Wednesday, 26 March 2014

Interview for Naked Scientists and Linux Voice!

I always tell you, my viewers, just how busy I am, and you're probably fed up hearing about it. Today I have proof that aside from the day job at Raspberry Pi, and the videos I make, I have lots going on!

Most notably, this month I was live on BBC Cambridge for the Naked Scientists Show, and there is a three page article from me and the rest of the EDU Pi gang in Linux Voice magazine!

Linux Voice

I'm a huge fan of the Linux Voice team, they stand up for open source software, and even give back to the open source community through their magazine. They are also huge Raspberry Pi fans, which meant that when I met up with them at the Raspberry Jamboree at the end of February 2014 with my colleagues, Ben and Clive, we had a lot to talk about!

In Issue 2 of Linux Voice Magazine p the Raspberry Pi education team!

All the photos of me are awful, so I'll be stashing my copy at the button of the publications pile for a while.  You can get your copy from newsagents this month or online from here.

The Naked Scientists

Working in Cambridge, England, has many perks. The architecture is pretty cool for one, and being near so many science related colleges makes me feel inspired. Another great thing about Cambridge is the Naked Scientists.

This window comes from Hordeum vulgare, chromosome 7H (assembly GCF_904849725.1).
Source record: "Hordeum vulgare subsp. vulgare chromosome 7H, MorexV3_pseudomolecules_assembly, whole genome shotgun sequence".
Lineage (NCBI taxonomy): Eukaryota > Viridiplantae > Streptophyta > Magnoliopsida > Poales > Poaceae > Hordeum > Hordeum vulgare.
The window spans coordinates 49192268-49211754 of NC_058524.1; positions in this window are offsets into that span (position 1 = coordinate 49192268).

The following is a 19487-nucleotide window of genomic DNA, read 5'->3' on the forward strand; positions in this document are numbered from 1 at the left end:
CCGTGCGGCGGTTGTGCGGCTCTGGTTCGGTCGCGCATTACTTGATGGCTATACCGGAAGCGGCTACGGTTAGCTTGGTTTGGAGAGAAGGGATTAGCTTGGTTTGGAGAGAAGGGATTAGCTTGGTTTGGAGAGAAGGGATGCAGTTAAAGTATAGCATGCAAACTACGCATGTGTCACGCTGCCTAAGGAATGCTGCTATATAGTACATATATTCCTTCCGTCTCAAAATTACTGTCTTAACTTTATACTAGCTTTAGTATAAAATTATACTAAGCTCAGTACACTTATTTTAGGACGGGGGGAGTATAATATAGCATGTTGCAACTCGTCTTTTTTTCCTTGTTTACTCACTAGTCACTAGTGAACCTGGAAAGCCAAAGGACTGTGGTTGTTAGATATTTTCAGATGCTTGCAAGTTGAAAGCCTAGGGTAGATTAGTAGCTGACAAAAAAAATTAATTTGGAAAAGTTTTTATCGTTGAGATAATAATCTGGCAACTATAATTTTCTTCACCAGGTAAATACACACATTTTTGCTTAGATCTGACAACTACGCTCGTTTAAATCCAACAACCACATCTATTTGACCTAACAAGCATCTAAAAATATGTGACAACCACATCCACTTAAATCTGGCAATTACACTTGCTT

The Naked Scientists are a media-savvy group of physicians and researchers from Cambridge University who use radio, live lectures, and the Internet to strip science down to its bare essentials, and promote it to the general public.
You can only imagine my excitement when they invited me onto their show with Eben Upton, CEO of Raspberry Pi. It was pretty late on a Sunday evening, so again not at my best, but you can hear the entire show in it's podcast form here. I felt very honoured to have been asked on. 

Wednesday, 19 March 2014

Get Arty with the Raspberry Pi Camera Making Time Lapse

What you will need:

  • A Raspberry Pi
  • A Raspberry Pi Camera Module
  • A Pi Camera Mount
  • Something to point at!

Setting up a Pi Camera with a Raspberry Pi

One of the best add on's for a Raspberry Pi is a Pi Camera. It is a small board that connects to a Raspberry Pi with a ribbon style cable. Connecting a Pi Cam can be fiddly as the cable needs to be the right way round for it to work.

Begin by unwrapping your Pi Camera and removing the small blue plastic from the lens. Next locate the ribbon cable connector nearest to the Ethernet port. It is a small think black connector. Pull the two clips at either ends up to open it. Place the Pi camera ribbon cable into the slot with the blue side facing towards the ethernet port and the silver connectors facing away from the ethernet port. Whilst holding the pi camera ribbon cable gently push down the two black connectors on the Pi.  Finally connect your Pi to a power source and let it boot.

That's the fiddly bit done! Now you will need to configure your raspberry pi before testing that your camera works. After logging in type:

sudo raspi-config

Select Enable Camera from the list with your keyboard and press enter. Select 'Enable' then 'Finish' and  'Yes' to reboot your Pi.